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IO-Link: Did You Know?

Did you know that IO-Link can transmit up to 32 bytes in one cycle?

The IO-Link interface standardized in IEC 61131-9 is based on simple serial data transmission via conventional connecting cables. With IO-Link, it is over exactly this cable that data packets are exchanged cyclically between the IO-Link master and an IO-Link device packed in one protocol. These data packets are called M-sequences in ‘IO-Link language’. The information contained in these data packets is defined for IO-Link but can be scaled to a large degree. Process data are completely transmitted cyclically with each data packet to guarantee deterministic response times in an application. Parameter and event data, on the other hand, are subject to less time-critical requirements These are transmitted distributed among multiple data packets.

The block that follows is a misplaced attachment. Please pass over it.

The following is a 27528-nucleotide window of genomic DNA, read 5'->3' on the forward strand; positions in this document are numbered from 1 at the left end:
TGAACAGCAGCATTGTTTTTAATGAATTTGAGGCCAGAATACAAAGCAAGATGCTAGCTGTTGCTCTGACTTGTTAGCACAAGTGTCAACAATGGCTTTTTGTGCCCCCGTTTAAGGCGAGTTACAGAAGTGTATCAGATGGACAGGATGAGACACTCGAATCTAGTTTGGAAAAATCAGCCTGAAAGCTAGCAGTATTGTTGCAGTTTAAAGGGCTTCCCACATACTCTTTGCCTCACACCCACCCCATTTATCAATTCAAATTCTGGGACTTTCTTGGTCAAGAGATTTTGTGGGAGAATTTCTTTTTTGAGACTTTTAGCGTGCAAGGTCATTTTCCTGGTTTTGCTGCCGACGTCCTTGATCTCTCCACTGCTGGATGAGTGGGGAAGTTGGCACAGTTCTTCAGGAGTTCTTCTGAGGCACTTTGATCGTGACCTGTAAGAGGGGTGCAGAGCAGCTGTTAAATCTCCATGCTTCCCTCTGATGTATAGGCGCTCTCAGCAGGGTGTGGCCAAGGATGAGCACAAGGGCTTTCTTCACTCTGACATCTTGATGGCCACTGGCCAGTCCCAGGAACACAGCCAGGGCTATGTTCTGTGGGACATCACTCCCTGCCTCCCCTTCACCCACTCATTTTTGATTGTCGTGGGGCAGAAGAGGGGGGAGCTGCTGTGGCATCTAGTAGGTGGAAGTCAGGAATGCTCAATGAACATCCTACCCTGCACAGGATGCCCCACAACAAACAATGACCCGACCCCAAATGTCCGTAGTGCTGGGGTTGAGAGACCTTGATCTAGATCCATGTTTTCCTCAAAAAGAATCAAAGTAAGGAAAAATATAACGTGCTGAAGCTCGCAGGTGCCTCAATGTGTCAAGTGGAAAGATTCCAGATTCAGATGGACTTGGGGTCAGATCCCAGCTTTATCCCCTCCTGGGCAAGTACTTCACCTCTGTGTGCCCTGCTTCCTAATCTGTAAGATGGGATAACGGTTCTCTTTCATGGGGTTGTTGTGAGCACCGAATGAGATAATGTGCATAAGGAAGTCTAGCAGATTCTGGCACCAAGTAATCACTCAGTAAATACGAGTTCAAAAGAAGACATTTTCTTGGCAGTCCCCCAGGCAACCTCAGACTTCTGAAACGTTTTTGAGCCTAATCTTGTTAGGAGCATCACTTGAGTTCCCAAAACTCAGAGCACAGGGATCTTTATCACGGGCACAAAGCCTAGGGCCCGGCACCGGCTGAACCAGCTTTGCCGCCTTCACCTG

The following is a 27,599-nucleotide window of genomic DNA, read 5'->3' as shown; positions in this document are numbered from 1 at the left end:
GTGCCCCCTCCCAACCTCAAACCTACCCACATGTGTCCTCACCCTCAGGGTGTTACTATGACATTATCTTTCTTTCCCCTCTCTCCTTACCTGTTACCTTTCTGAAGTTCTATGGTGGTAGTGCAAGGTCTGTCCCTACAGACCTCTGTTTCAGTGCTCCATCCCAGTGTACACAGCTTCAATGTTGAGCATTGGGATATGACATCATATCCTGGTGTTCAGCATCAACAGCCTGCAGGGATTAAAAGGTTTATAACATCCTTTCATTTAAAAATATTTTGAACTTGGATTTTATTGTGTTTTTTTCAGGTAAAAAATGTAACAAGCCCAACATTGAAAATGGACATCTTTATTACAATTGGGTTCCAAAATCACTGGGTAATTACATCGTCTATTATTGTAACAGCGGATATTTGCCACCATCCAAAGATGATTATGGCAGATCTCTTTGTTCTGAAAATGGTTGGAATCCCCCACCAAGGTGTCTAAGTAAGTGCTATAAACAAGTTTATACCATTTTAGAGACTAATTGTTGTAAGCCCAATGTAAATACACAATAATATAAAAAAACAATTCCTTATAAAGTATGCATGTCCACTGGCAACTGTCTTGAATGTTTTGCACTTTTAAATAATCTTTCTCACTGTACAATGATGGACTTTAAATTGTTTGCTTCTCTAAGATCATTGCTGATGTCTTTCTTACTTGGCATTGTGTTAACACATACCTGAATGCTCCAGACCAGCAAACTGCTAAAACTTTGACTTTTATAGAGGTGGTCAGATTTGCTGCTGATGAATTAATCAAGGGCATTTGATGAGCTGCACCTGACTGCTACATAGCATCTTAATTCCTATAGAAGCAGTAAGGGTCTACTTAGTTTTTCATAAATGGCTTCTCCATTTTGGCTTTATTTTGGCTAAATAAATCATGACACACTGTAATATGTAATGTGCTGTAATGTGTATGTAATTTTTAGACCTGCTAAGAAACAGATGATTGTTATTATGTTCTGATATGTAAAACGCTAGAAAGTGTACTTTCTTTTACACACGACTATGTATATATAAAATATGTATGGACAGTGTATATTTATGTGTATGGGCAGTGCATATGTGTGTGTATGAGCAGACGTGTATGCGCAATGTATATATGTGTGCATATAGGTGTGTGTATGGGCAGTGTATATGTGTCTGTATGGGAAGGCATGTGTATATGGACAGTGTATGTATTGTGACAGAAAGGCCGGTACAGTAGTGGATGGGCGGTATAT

Data widths of 1 bit to 32 bytes (256 bits) can be defined in each case for process input data (e.g., sensor signals) and process output data (e.g., actuator control signals). This enables the cycle time to be optimized for a fixed transmission rate. This applies regardless of the transmission involved – whether a single inductive sensor that supplies only 1 bit of switching information as process data, a light array that transmits a detection state of each individual channel of its over 200 channels, or a combined sensor-actuator device that generates or requires pressure measurements, status information and valve control data.

Even at a maximum process data width of 32 bytes, cycle times of less than 3 milliseconds can be realized with IO-Link – and over simple, 3-wire unshielded connecting cables.


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